Project: Lathe Centering Tool
Wednesday, May 10 2017
I have a chunk of 3/8" steel plate. From that I cut off a piece a bit more than 1/2" wide along the 6" side of the plate. Why? Because I’m going to make a lathe centering tool and need about 1/2" of material to drill and tap the 8 mm holes that will hold the bearings in place. Why 8 mm? That is the ID of the bearings I have. Why 6"? That was the size of the steel plate. I know that it is too long. Not sure how much too long.
After squaring the piece on the mill the bar was about 3/8" x 1/2" x 6". It will fit in one of my tool holders. Good enough.
I drilled and tapped holes in both ends and mounted some bearings with a washer to keep the bearing from rubbing on the holder. 6" is WAY too big. I’m going to cut it in half (which might be too small). I will find out.
Thursday, May 11 2017
I cut the bar in half and prepared the cut end by milling it flat then drilling and tapping a new hole. I spent a few minutes with files to slightly round the end. If I had a rotary table I’d have milled the end with a nice radius. Some day. I blued the bar to inhibit corrosion. Finally the bearings were re-mounted.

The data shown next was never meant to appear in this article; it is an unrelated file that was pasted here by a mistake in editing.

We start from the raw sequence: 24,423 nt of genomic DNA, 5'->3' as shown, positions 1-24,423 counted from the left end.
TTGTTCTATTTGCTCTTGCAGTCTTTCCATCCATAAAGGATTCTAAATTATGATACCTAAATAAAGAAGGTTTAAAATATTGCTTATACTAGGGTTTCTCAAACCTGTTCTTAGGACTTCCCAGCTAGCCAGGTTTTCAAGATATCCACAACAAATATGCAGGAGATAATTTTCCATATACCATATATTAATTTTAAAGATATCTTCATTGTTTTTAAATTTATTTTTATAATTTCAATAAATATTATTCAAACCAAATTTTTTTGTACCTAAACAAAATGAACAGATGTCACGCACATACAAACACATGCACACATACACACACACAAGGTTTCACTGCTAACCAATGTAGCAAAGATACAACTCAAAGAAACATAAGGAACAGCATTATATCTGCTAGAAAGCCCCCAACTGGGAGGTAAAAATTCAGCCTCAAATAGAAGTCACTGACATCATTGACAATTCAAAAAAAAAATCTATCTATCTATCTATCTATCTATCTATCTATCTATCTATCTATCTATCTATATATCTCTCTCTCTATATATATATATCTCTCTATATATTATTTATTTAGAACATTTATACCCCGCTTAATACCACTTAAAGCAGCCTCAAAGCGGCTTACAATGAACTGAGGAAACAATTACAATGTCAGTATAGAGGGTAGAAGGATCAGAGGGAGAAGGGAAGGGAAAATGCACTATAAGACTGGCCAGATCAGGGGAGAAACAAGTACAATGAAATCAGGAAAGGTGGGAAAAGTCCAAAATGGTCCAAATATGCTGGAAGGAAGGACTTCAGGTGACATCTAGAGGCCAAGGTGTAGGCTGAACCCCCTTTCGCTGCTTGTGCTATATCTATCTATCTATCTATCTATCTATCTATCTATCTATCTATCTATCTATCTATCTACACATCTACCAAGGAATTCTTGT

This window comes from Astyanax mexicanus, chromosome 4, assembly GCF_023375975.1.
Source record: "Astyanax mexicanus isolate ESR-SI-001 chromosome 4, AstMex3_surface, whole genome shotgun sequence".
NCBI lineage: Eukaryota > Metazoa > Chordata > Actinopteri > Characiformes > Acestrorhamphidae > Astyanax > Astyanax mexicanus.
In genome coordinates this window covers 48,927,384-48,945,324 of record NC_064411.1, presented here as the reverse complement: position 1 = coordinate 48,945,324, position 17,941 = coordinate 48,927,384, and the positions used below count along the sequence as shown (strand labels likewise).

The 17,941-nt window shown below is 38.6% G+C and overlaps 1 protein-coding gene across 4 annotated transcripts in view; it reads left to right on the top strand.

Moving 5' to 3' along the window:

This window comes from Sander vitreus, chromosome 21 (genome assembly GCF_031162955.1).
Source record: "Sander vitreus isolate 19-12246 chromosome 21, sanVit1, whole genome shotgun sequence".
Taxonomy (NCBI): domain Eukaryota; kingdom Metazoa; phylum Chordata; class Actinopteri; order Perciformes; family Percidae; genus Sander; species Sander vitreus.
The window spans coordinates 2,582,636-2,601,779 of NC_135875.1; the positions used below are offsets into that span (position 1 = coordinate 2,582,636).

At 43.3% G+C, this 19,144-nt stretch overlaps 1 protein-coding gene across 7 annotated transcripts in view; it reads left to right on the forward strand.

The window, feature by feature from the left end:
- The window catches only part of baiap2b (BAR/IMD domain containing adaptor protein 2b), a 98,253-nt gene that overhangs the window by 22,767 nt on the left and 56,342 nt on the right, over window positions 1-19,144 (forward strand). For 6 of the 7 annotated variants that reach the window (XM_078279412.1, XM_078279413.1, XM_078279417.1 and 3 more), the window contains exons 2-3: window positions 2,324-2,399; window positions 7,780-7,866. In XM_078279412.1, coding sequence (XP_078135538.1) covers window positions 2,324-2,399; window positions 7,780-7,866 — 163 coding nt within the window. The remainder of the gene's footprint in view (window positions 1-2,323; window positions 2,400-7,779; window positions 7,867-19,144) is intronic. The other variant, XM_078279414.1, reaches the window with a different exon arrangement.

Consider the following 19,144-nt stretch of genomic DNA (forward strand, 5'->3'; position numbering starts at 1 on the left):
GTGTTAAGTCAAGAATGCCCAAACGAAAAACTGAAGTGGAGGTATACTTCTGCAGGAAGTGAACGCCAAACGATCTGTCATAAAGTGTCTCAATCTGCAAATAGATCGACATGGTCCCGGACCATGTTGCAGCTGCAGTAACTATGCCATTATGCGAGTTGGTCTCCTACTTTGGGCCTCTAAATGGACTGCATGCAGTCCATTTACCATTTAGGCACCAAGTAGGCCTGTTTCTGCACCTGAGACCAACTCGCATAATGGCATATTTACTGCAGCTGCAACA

It is just large enough to fit into a tool holder without interference from the ends of the screws holding the bearings in place. I could have shortened the screws but there was no need.
The way I usually have my compound slide configured means I have to use the centering tool on the back side of the part when mounted parallel to the ways as pictured. I can use it mounted perpendicular to the part if the part is about 1" in diameter or less. Or I could adjust my compound slide. The lack of cross slide travel is one of the down sides to using a mini-lathe.
No matter. It works. The tool is fed into the part. Pressure of the bearing against a part lightly clamped by the chuck jaws brings the part into alignment. Tighten jaws. Get to work. That is much faster than using an indicator and tapping the part with a hammer until happy.